Edinburgh – Gateway to My Scottish Adventure…

I made the observation in earlier posts that San Remo encouraged its visitors to relax and leisurely take it all in and that Florence – by dearth of benches – urged her patrons to ‘just keep perambulating’. What struck me first in Edinburgh was the sheer number of benches. It’s not a very big city and at its core they were literally lining the streets and park walkways – side by side. Then I began exploring the city and realized why. The gentle rolling landscape from the air morphed into steep hills on the ground – lots of them. Edinburgh encourages you to rest – frequently. I’m sure I had no choice. And how did women in very high heels do it? Going downhill was just as arduous – it felt like an urban version of mountain climbing at times. In retrospect -all those hours and hours of walking in previous locations was just training for wandering up and down the many many hills in this absolutely beautiful city. And Scottish weather? Well – I’m from Seattle – enough said…

My next observation was just how friendly everyone was especially after London. When I had to ask for directions I not only got very detailed descriptions but many times it was just a precursor for a conversation about where I was from, tidbits about the best restaurants, the best whiskey, the best pubs, etc. And, a word about pubs here – I had no trouble meeting many folks who instantly included me in their little evening circle. Generally it seemed it was because an American provided fodder for disseminating all the sources of ill in the world (of course – the Americans!) But it was all in good fun and good natured plus they took as well as they gave. They were delightfully candid and had no compunction what so ever about asking very personal questions and sharing their lives with me. That whole Northern Latitude reticence just wasn’t at all the case here. Buying rounds for everyone was standard protocol and repeated often and at alarmingly frequent intervals. “No thank you – I’m ok for now” was always greeted with – well – another round. Since I am Scottish by heritage I could keep up – but just……. It was great fun.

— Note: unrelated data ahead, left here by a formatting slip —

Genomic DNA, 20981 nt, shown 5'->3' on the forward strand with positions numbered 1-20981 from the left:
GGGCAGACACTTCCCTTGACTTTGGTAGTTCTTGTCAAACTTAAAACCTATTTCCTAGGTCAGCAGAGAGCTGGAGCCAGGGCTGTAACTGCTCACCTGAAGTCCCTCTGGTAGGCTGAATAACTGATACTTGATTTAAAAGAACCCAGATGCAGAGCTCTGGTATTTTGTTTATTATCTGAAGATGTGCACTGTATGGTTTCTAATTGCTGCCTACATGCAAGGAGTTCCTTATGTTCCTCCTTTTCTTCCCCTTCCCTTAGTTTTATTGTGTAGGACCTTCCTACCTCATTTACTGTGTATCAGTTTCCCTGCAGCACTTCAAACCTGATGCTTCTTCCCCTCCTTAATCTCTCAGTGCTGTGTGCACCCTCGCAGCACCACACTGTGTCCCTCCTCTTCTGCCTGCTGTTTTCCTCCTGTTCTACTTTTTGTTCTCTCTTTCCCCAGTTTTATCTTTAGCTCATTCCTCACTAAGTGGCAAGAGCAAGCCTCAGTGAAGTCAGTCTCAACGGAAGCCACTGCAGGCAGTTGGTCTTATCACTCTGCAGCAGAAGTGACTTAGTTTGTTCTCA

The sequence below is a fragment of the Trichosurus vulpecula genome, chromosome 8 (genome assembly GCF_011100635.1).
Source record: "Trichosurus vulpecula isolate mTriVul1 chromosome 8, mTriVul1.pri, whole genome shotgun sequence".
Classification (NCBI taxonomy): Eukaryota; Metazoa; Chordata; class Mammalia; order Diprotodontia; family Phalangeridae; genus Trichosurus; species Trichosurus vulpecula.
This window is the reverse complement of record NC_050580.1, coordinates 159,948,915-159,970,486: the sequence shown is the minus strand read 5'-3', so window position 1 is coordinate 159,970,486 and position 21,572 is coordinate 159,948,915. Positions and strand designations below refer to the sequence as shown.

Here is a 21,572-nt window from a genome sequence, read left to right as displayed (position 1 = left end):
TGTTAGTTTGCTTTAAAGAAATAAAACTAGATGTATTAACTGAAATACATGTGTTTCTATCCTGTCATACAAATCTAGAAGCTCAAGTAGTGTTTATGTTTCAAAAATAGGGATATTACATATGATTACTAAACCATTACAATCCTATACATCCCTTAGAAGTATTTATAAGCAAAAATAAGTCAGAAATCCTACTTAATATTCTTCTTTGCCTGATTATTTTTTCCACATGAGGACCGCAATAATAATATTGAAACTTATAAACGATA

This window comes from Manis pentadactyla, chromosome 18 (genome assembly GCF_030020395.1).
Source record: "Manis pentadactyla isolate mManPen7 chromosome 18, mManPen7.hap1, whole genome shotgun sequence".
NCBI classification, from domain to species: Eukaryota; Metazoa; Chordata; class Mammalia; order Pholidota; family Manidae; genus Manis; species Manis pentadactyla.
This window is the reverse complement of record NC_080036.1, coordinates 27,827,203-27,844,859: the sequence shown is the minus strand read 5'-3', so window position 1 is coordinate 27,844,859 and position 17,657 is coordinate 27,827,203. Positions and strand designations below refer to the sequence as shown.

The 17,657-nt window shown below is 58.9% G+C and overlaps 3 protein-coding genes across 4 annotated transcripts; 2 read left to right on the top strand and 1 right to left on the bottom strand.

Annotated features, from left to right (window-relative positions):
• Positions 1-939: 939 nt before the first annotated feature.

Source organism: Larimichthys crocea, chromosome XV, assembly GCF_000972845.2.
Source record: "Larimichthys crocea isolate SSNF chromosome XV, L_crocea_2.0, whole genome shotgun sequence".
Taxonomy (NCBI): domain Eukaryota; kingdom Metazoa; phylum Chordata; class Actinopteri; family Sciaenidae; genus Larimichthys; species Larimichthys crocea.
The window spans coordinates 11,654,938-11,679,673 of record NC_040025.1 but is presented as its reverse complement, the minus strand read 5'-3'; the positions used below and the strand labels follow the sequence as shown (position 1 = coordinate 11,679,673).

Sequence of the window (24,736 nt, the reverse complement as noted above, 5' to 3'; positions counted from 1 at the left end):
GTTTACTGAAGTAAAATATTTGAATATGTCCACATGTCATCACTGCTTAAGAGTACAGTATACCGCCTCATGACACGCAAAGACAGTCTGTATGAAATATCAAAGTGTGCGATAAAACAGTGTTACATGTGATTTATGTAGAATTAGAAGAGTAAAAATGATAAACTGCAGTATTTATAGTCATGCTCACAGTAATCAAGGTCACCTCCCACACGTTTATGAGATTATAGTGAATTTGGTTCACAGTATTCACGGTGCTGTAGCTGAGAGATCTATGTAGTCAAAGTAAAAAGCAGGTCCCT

Speaking of entertainment – as soon as I got off the bus from the airport – I was greeted with the wonderful sounds of bagpipes. Street corner musicians invariably play the bagpipes and to my untrained ear – they sounded really good. There was even a free concert by a young band who’s genre I can only call “bagpipe fusion”. While I can’t attach the video I took – imagine a guy jumping up and down to the beat of his drummer while simultaneously playing bagpipes – really well. No mean feat. I was fascinated….